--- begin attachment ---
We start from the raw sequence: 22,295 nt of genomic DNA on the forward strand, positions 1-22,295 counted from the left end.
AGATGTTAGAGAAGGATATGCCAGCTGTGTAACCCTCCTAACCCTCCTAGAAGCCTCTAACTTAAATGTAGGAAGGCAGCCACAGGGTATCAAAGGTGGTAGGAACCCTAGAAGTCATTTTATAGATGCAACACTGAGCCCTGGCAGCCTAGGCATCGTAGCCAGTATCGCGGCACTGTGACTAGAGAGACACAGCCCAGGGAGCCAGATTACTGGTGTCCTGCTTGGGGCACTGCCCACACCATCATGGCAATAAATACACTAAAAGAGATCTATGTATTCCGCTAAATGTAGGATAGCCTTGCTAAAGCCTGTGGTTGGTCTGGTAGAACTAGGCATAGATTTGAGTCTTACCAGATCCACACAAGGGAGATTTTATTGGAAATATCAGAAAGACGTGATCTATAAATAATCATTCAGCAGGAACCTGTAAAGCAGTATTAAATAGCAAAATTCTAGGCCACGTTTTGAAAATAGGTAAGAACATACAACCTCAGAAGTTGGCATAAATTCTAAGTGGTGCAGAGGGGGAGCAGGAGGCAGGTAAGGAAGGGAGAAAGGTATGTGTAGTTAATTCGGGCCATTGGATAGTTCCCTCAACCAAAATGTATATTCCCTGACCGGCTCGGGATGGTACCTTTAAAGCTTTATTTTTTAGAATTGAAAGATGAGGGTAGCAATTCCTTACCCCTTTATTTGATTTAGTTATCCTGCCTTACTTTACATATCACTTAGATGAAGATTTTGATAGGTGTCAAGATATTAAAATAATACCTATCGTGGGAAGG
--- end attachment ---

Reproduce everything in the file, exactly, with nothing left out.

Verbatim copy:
We start from the raw sequence: 22,295 nt of genomic DNA on the forward strand, positions 1-22,295 counted from the left end.
AGATGTTAGAGAAGGATATGCCAGCTGTGTAACCCTCCTAACCCTCCTAGAAGCCTCTAACTTAAATGTAGGAAGGCAGCCACAGGGTATCAAAGGTGGTAGGAACCCTAGAAGTCATTTTATAGATGCAACACTGAGCCCTGGCAGCCTAGGCATCGTAGCCAGTATCGCGGCACTGTGACTAGAGAGACACAGCCCAGGGAGCCAGATTACTGGTGTCCTGCTTGGGGCACTGCCCACACCATCATGGCAATAAATACACTAAAAGAGATCTATGTATTCCGCTAAATGTAGGATAGCCTTGCTAAAGCCTGTGGTTGGTCTGGTAGAACTAGGCATAGATTTGAGTCTTACCAGATCCACACAAGGGAGATTTTATTGGAAATATCAGAAAGACGTGATCTATAAATAATCATTCAGCAGGAACCTGTAAAGCAGTATTAAATAGCAAAATTCTAGGCCACGTTTTGAAAATAGGTAAGAACATACAACCTCAGAAGTTGGCATAAATTCTAAGTGGTGCAGAGGGGGAGCAGGAGGCAGGTAAGGAAGGGAGAAAGGTATGTGTAGTTAATTCGGGCCATTGGATAGTTCCCTCAACCAAAATGTATATTCCCTGACCGGCTCGGGATGGTACCTTTAAAGCTTTATTTTTTAGAATTGAAAGATGAGGGTAGCAATTCCTTACCCCTTTATTTGATTTAGTTATCCTGCCTTACTTTACATATCACTTAGATGAAGATTTTGATAGGTGTCAAGATATTAAAATAATACCTATCGTGGGAAGG